We need to enlighten drivers that any time we are engaging our brains in a discussion, whether it is with a passenger or on a cell phone, we are cognitively distracted. We are looking at, but not processing, up to 50% of what’s going on around us.

We need to ban all cell phone use while driving, giving drivers the true message that it’s “brain off the road” not “eyes off the road” that’s the primary problem.

Awareness that chatting with a passenger is distracting will hopefully lead both drivers and passengers to be cautious about becoming wrapped up in a discussion, and to compensate by each of them paying extra attention to the roadway while choosing to chat.

Awareness, and compensation, are key. And friends, that will be the topic of my next column. The most dangerous drivers are those, like Mr. Magoo, who are blithely unaware of their lack of awareness.

Who is Mr. Magoo?  Check out this video: Mr. Magoo 

Hands free is dangerous

Seventy-one-year old Randi Kramer made headlines last week after being ticketed for distracted driving.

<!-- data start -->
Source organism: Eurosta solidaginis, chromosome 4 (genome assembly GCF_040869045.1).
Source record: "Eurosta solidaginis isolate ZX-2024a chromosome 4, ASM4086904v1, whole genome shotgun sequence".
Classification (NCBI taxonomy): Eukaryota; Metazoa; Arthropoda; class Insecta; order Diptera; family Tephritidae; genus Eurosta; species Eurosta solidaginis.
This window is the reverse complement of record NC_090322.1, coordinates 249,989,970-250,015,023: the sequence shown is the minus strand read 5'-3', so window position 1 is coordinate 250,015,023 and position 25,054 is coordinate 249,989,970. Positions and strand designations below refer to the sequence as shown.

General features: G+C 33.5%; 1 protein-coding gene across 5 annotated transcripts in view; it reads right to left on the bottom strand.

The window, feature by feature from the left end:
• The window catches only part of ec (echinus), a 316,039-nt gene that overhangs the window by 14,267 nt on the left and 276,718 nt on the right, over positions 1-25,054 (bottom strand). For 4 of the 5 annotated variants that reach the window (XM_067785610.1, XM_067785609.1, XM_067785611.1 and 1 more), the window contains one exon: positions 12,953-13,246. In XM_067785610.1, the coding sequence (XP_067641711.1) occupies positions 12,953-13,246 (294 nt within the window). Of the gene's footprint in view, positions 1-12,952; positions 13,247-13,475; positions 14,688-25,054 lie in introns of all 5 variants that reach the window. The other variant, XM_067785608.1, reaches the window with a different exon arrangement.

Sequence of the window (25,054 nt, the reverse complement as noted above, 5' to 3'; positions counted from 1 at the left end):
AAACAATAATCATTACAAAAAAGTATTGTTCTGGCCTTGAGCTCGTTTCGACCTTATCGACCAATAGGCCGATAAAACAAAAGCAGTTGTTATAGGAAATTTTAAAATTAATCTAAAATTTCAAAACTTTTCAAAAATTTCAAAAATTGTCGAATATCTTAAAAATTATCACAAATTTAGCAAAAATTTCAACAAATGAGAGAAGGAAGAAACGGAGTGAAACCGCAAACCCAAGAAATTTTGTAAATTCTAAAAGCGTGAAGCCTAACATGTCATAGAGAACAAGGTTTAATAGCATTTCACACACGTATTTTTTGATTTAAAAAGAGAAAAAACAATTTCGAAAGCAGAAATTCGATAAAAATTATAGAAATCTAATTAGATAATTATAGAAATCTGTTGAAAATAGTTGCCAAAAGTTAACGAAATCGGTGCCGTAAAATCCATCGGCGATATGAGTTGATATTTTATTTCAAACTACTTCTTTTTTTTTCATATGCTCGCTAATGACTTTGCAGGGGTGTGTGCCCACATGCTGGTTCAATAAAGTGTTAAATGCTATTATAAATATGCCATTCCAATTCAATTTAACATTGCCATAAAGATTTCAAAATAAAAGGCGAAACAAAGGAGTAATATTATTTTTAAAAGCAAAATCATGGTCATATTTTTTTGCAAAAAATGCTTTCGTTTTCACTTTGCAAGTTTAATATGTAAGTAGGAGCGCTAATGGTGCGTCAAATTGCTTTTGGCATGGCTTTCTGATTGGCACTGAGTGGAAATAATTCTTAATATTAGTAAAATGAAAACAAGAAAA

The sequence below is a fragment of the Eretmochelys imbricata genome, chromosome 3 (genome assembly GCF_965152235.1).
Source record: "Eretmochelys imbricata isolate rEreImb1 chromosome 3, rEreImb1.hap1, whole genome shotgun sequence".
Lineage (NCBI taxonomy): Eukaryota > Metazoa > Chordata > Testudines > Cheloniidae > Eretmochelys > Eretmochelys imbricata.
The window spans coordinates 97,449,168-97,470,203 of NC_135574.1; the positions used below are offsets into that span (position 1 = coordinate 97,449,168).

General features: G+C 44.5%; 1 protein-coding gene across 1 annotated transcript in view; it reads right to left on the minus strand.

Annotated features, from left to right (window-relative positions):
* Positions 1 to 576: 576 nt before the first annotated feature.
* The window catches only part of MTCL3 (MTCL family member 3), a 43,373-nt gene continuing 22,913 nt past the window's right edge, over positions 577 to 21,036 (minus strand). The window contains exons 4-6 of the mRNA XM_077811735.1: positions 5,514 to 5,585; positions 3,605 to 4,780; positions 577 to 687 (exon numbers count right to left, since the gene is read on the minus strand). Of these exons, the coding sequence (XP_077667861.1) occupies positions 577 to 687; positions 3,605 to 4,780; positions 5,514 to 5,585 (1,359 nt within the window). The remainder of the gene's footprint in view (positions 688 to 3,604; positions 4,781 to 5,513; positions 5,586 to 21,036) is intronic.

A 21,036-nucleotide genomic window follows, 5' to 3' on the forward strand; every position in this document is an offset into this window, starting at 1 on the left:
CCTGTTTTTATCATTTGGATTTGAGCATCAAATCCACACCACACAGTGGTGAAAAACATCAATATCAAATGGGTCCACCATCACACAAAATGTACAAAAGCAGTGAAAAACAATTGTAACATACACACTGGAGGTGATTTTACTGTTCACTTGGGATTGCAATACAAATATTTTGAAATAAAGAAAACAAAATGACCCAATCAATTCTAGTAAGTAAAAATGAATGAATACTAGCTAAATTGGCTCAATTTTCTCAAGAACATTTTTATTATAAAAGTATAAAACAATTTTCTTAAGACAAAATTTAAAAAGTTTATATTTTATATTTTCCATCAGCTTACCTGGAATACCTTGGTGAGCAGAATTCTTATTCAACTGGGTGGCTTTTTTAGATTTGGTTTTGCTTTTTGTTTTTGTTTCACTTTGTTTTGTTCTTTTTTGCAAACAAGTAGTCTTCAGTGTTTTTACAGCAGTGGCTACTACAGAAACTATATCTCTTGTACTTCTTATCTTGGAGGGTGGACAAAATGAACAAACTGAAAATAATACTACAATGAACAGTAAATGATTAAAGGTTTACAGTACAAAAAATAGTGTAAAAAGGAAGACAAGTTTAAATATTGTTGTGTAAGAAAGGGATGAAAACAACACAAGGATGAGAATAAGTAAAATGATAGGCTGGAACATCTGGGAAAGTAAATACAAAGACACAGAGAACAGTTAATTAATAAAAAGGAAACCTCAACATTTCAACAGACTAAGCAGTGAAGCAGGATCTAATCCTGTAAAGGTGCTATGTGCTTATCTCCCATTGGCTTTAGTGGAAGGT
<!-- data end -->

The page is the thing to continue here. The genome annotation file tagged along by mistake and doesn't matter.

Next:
The unlawful conduct?  Her plugged-in cell phone was sitting in a cup holder in the centre console of her vehicle.

She wasn’t looking at nor touching it. 

Her son said that she had gone out of her way to obey the law, noting:

“She bought her car wanting one that had CarPlay, voice controls and Bluetooth.” 

If you go out of your way to obey the law, you should be rewarded, not penalized on a technicality. 

And let’s be consistent in our laws. If it’s perfectly legal to have your cell phone mounted in front of your face, how can it be reasonable to fine someone for having their phone down in a cup holder? 

But there’s a far more offensive injustice. 

I don’t know Randi Kramer, but I suspect that with 50 years of ticket-free driving, she is safety conscious. I would wager that she not only cares about obeying the law, but also about being a safe driver. 

The two seem to go hand in hand. Traffic laws are passed to make our roads safer. Aren’t they? 

Believing that hands-free cell phone technology must be safe, because it’s legal, she purchased a car with CarPlay, voice controls and Bluetooth. Those features cost something.

She paid something extra so that she could follow the law and drive safely. 

But she was misled.

We all were.

When our government passed distracted driving legislation that came into effect Jan. 1, 2010, they held something back from us. 

They held back the results of their own research into the scientific evidence. 

Evidence that 

“Drivers fail to process approximately 50% of the visual information in their driving environment when they are using electronic communication devices.”